Reducing blood viscosity with magnetic fields

Phys Rev E Stat Nonlin Soft Matter Phys. 2011 Jul;84(1 Pt 1):011905. doi: 10.1103/PhysRevE.84.011905. Epub 2011 Jul 12.


Blood viscosity is a major factor in heart disease. When blood viscosity increases, it damages blood vessels and increases the risk of heart attacks. Currently, the only method of treatment is to take drugs such as aspirin, which has, however, several unwanted side effects. Here we report our finding that blood viscosity can be reduced with magnetic fields of 1 T or above in the blood flow direction. One magnetic field pulse of 1.3 T lasting ~1 min can reduce the blood viscosity by 20%-30%. After the exposure, in the absence of magnetic field, the blood viscosity slowly moves up, but takes a couple of hours to return to the original value. The process is repeatable. Reapplying the magnetic field reduces the blood viscosity again. By selecting the magnetic field strength and duration, we can keep the blood viscosity within the normal range. In addition, such viscosity reduction does not affect the red blood cells' normal function. This technology has much potential for physical therapy.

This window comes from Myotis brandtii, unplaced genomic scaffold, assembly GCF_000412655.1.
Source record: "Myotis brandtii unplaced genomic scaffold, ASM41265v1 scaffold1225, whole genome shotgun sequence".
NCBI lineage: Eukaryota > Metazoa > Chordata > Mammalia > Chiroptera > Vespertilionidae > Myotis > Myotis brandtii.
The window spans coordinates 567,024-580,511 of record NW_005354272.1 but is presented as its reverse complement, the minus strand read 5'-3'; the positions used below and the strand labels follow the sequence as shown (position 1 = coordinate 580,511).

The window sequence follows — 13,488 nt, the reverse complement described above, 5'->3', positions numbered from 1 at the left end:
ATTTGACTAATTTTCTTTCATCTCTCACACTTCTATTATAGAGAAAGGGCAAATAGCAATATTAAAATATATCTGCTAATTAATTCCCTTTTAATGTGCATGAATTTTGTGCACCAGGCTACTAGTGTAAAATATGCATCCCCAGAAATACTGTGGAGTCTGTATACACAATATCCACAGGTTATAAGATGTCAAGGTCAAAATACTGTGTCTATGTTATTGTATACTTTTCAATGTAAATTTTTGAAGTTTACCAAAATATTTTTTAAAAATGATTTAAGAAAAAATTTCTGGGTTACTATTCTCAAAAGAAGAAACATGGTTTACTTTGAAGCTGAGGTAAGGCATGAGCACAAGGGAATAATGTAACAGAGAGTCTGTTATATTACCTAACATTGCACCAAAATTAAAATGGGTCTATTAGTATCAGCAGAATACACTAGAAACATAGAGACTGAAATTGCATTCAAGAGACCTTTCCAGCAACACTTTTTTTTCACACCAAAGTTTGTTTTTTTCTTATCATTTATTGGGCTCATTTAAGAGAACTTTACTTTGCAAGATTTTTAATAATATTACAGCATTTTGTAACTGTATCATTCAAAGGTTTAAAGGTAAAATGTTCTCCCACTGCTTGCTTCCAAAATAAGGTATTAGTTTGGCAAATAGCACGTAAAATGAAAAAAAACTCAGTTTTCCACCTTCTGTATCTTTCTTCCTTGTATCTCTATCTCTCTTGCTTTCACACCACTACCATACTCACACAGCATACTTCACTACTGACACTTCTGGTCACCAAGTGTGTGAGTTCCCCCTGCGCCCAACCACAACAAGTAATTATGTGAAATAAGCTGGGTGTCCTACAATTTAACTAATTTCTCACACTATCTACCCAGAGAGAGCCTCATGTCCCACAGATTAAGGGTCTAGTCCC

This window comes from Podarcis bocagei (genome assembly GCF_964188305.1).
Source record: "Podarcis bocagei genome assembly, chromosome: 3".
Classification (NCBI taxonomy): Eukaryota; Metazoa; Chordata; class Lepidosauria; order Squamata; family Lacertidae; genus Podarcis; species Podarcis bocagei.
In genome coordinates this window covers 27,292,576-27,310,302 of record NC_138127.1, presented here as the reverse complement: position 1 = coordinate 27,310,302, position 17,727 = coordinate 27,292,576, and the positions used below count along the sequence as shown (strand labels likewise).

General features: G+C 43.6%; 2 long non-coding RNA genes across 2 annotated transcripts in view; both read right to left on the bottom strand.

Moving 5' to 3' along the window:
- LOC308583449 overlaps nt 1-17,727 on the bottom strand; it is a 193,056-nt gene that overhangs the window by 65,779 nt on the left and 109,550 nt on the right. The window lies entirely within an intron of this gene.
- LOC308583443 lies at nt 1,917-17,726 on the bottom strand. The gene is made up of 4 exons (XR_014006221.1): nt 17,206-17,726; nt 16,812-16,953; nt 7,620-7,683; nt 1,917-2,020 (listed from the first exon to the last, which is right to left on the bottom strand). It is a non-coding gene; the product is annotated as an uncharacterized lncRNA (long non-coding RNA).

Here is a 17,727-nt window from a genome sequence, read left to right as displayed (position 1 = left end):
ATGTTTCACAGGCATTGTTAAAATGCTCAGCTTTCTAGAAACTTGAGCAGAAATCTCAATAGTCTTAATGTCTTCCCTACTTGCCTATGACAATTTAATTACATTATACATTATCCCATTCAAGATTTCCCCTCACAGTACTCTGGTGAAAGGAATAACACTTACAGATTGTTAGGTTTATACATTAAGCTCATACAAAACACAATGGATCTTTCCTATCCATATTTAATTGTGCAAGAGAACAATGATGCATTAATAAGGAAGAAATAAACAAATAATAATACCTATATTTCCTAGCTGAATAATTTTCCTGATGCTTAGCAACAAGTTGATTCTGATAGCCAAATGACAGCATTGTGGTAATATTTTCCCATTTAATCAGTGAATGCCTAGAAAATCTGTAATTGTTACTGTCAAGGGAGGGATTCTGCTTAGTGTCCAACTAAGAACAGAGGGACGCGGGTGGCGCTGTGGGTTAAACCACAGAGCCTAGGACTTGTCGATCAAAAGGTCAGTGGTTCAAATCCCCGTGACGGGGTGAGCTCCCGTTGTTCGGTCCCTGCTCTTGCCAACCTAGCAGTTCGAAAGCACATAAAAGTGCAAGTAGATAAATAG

MeSH terms

  • Algorithms
  • Blood Flow Velocity
  • Blood Viscosity*
  • Erythrocytes / cytology
  • Hematocrit
  • Humans
  • Kinetics
  • Magnetic Fields*
  • Magnetics
  • Models, Cardiovascular
  • Models, Statistical
  • Rheology
  • Temperature
  • Time Factors
  • Viscosity